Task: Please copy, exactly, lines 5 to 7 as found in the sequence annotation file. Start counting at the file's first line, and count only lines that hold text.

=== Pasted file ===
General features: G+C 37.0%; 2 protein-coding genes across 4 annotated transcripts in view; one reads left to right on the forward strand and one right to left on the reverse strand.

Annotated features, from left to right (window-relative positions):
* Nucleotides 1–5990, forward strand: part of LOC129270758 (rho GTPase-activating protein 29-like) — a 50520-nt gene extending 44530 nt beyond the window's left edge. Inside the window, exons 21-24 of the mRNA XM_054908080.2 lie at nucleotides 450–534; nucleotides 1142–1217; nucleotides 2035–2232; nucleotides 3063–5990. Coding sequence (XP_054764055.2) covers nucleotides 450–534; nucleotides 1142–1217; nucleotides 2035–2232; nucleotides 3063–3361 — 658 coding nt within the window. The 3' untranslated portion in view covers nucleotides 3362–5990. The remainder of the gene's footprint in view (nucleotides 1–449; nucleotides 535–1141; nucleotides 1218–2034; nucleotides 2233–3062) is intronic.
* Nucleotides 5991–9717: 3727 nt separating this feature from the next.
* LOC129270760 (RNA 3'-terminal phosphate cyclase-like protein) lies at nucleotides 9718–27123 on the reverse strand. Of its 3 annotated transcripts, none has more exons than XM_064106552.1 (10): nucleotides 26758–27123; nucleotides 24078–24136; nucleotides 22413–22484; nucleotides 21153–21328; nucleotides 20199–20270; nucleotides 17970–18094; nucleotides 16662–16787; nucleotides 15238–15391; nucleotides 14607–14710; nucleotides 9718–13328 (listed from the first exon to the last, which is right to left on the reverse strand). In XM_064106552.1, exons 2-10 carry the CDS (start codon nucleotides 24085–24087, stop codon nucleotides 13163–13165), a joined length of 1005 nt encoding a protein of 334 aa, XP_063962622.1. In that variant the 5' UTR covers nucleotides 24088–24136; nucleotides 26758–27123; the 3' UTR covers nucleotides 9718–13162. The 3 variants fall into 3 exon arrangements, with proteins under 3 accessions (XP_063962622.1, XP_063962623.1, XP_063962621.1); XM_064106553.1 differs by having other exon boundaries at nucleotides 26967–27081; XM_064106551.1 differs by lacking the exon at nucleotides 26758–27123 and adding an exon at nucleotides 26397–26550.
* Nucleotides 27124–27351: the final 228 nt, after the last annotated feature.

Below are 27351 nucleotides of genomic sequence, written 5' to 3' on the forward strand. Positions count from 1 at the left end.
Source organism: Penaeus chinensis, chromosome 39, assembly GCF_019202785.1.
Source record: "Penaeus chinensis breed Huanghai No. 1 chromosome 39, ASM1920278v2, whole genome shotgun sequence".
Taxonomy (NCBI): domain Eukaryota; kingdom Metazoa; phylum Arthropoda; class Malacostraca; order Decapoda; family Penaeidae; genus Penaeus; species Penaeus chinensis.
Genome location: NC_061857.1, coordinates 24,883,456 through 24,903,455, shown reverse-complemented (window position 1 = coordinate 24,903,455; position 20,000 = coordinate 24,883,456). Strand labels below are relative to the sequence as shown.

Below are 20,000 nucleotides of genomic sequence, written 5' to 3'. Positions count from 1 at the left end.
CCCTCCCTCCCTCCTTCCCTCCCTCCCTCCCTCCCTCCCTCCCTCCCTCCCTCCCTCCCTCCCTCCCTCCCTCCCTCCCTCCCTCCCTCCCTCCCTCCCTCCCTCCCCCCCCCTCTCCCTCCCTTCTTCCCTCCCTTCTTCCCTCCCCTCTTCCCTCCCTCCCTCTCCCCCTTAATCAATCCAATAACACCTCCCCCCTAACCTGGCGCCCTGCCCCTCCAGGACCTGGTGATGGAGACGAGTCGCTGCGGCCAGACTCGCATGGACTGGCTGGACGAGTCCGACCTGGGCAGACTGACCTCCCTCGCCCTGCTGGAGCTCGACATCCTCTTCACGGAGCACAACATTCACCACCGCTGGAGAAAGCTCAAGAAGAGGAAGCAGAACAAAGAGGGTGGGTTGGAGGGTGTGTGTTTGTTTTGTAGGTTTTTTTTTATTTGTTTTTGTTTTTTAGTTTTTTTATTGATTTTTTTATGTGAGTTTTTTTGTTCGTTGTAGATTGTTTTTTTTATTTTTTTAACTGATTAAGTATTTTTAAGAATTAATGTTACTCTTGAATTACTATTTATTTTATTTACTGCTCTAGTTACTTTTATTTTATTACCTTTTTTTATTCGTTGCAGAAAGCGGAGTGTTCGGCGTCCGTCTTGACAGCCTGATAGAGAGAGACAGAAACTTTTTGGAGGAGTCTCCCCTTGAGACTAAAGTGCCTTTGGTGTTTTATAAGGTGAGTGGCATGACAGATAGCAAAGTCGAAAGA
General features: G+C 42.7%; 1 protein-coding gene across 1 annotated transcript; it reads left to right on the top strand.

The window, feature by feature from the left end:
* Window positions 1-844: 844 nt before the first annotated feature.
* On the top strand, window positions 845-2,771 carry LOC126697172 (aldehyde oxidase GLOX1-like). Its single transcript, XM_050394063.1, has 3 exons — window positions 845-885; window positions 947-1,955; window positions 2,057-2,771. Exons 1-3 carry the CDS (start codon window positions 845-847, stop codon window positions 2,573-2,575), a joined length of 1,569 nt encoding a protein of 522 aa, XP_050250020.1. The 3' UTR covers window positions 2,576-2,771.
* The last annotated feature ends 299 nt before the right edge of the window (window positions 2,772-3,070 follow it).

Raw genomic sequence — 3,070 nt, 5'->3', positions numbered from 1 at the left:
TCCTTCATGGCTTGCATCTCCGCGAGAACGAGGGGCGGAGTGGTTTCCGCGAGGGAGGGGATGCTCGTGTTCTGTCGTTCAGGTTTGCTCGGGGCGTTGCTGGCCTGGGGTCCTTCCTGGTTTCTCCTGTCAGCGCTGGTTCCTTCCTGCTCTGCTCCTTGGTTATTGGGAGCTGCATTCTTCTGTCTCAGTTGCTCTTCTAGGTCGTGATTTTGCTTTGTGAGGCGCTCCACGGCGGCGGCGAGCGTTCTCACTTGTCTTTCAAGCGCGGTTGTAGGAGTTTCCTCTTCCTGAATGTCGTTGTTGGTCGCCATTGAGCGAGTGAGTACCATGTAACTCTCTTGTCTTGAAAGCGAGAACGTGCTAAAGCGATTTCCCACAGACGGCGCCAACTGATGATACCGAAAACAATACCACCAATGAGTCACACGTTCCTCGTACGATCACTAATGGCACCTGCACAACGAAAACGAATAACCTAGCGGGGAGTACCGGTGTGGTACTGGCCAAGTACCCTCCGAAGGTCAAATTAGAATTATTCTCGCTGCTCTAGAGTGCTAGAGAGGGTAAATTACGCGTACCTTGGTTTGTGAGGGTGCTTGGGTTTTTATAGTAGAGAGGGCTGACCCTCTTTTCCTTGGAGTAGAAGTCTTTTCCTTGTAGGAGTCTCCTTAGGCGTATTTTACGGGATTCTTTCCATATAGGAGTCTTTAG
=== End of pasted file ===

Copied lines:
* LOC129270760 (RNA 3'-terminal phosphate cyclase-like protein) lies at nucleotides 9718–27123 on the reverse strand. Of its 3 annotated transcripts, none has more exons than XM_064106552.1 (10): nucleotides 26758–27123; nucleotides 24078–24136; nucleotides 22413–22484; nucleotides 21153–21328; nucleotides 20199–20270; nucleotides 17970–18094; nucleotides 16662–16787; nucleotides 15238–15391; nucleotides 14607–14710; nucleotides 9718–13328 (listed from the first exon to the last, which is right to left on the reverse strand). In XM_064106552.1, exons 2-10 carry the CDS (start codon nucleotides 24085–24087, stop codon nucleotides 13163–13165), a joined length of 1005 nt encoding a protein of 334 aa, XP_063962622.1. In that variant the 5' UTR covers nucleotides 24088–24136; nucleotides 26758–27123; the 3' UTR covers nucleotides 9718–13162. The 3 variants fall into 3 exon arrangements, with proteins under 3 accessions (XP_063962622.1, XP_063962623.1, XP_063962621.1); XM_064106553.1 differs by having other exon boundaries at nucleotides 26967–27081; XM_064106551.1 differs by lacking the exon at nucleotides 26758–27123 and adding an exon at nucleotides 26397–26550.
* Nucleotides 27124–27351: the final 228 nt, after the last annotated feature.

Below are 27351 nucleotides of genomic sequence, written 5' to 3' on the forward strand. Positions count from 1 at the left end.